My latest story is too hot to publish. My most recent story before that is Even Stranger In Lust
Magical_felix
Posted: Saturday, October 13, 2012 1:53:32 PM

Rank: Forum Guru

Joined: 4/3/2010
Posts: 4,577
Location: California
1ball wrote:


So you're saying the collective gets to decide how much saving is too much? Not the individual who's doing the saving? Why? And what do they get to do about their decision? Whatever they collectively decide? Won't that result in consequences?


The collective is made up of individuals... Each individual does what they choose. Those individual choices create trends amongst the collective.

The head motherfuckers in charge then try to monitor those trends to make the best economic choices possible, like lowering or raising taxes depending on what is most needed for the collective to thrive.

Isn't that how it works?





1ball
Posted: Saturday, October 13, 2012 2:20:07 PM

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Joined: 9/13/2011
Posts: 970
Location: United States
Magical_felix wrote:
The collective is made up of individuals... Each individual does what they choose. Those individual choices create trends amongst the collective.

The head motherfuckers in charge then try to monitor those trends to make the best economic choices possible, like lowering or raising taxes depending on what is most needed for the collective to thrive.

Isn't that how it works?


I don't know. It doesn't seem that "for the collective to thrive" is really their goal. It seems more like "to get reelected and the collective be damned". Take the Cash for Clunkers program for example. It was popular among certain groups. A lot of wealth got destroyed at taxpayer expense. Some stimulus occurred, but it really just appears that the next year's purchases were all condensed into a couple of months and then a prolonged lull occurred. Whether any net increase in new car purchases (over the long run) occurred is debatable. A lot of poorer people who buy used cars will now have to pay higher prices, because the demand is high and the supply is low. Were they saving too much and now they have to be required to spend more to compensate? The clunkers that survived the slaughter will now probably be nursed to run longer for those people who were economically damaged by the reduced supply, so even the prospect of a net reduction of emissions is highly suspect.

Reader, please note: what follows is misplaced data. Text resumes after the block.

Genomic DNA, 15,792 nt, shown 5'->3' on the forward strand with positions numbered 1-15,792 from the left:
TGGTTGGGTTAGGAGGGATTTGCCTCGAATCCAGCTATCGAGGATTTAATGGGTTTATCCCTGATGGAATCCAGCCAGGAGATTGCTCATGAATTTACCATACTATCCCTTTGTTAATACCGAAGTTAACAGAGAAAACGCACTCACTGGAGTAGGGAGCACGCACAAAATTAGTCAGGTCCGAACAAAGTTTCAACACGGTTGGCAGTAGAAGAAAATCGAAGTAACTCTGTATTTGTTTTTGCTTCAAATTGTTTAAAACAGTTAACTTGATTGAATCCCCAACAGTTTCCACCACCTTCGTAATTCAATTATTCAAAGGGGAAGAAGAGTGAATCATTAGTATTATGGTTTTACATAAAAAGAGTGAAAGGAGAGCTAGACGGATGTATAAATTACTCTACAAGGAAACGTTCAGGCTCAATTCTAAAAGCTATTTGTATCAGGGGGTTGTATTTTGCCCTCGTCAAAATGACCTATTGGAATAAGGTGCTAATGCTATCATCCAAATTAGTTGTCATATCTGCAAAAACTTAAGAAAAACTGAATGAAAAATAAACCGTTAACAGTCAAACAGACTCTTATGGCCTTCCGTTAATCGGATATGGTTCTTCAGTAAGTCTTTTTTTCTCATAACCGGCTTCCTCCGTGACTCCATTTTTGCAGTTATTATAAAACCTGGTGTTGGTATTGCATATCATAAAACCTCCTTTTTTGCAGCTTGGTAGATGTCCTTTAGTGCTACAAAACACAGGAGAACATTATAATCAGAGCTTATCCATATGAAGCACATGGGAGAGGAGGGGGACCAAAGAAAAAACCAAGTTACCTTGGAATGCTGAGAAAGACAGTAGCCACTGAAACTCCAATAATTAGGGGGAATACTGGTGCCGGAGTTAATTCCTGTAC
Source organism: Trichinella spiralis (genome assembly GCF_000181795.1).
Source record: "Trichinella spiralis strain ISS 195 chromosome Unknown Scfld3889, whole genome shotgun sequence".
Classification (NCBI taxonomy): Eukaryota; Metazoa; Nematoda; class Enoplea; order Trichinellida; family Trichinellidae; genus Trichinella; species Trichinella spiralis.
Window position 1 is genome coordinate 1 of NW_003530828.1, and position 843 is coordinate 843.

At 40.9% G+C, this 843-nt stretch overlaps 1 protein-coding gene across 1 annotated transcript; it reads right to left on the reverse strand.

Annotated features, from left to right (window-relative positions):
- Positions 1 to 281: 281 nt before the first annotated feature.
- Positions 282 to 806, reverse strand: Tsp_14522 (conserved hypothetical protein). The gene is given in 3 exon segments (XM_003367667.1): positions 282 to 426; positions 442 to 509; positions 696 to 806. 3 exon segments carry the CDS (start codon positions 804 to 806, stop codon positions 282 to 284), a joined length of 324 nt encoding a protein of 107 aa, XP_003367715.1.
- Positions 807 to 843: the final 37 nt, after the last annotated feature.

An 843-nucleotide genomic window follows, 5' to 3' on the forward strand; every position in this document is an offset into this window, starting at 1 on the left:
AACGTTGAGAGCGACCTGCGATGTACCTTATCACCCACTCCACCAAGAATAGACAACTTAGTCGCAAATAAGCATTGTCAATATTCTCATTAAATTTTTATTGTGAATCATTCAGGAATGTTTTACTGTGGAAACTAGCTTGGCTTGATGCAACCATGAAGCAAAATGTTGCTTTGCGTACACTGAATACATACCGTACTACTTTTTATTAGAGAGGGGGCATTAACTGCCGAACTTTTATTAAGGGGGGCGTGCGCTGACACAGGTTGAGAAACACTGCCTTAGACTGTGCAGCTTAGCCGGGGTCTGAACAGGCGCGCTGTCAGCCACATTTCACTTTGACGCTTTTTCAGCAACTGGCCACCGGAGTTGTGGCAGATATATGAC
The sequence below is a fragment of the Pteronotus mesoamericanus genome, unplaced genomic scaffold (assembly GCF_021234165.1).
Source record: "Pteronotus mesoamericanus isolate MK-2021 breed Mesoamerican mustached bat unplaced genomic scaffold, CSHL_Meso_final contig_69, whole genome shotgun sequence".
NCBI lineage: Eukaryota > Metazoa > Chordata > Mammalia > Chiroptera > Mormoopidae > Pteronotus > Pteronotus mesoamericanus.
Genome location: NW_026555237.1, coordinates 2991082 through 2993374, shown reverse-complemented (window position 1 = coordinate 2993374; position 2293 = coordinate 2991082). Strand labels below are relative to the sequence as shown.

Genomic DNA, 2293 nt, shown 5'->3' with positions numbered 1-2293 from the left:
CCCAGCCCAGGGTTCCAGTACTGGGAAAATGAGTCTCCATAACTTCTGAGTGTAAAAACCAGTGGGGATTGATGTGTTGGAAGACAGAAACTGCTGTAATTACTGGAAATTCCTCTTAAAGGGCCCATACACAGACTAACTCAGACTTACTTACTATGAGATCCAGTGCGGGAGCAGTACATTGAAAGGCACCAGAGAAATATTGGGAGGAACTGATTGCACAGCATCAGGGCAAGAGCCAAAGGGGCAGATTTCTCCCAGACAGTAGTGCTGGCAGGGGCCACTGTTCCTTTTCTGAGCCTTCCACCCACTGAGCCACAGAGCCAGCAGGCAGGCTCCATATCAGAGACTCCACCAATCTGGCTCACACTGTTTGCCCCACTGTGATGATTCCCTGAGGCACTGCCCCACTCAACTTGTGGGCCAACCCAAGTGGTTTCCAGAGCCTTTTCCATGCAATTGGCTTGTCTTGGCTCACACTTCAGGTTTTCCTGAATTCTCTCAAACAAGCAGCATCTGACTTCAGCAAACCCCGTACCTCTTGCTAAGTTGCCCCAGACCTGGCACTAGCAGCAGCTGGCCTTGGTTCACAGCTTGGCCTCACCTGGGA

Most of the people who bought new cars under the program were probably going to buy new cars within a year or so anyway. Getting them the same car for cheaper a few months sooner and at taxpayer expense for the sake of a blip in economic activity seems like voodoo economics that negatively impacted used car buyers and taxpayers. Who really benefited?


My latest story is too hot to publish. My most recent story before that is Even Stranger In Lust
Guest
Posted: Sunday, October 14, 2012 2:48:12 AM

Rank: Lurker

Joined: 12/1/2006
Posts: 474,002
The New York Times


Triumph of the Wrong?
By PAUL KRUGMAN
Published: October 11, 2012 744


In these closing weeks of the campaign, each side wants you to believe that it has the right ideas to fix a still-ailing economy. So here’s what you need to know: If you look at the track record, the Obama administration has been wrong about some things, mainly because it was too optimistic about the prospects for a quick recovery. But Republicans have been wrong about everything.



About that misplaced optimism: In a now-notorious January 2009 forecast, economists working for the incoming administration predicted that by now most of the effects of the 2008 financial crisis would be behind us, and the unemployment rate would be below 6 percent. Obviously, that didn’t happen.

Why did the administration get it wrong? It wasn’t exaggerated faith in the power of its stimulus plan; the report predicted a fairly rapid recovery even without stimulus. Instead, President Obama’s people failed to appreciate something that is now common wisdom among economic analysts: severe financial crises inflict sustained economic damage, and it takes a long time to recover.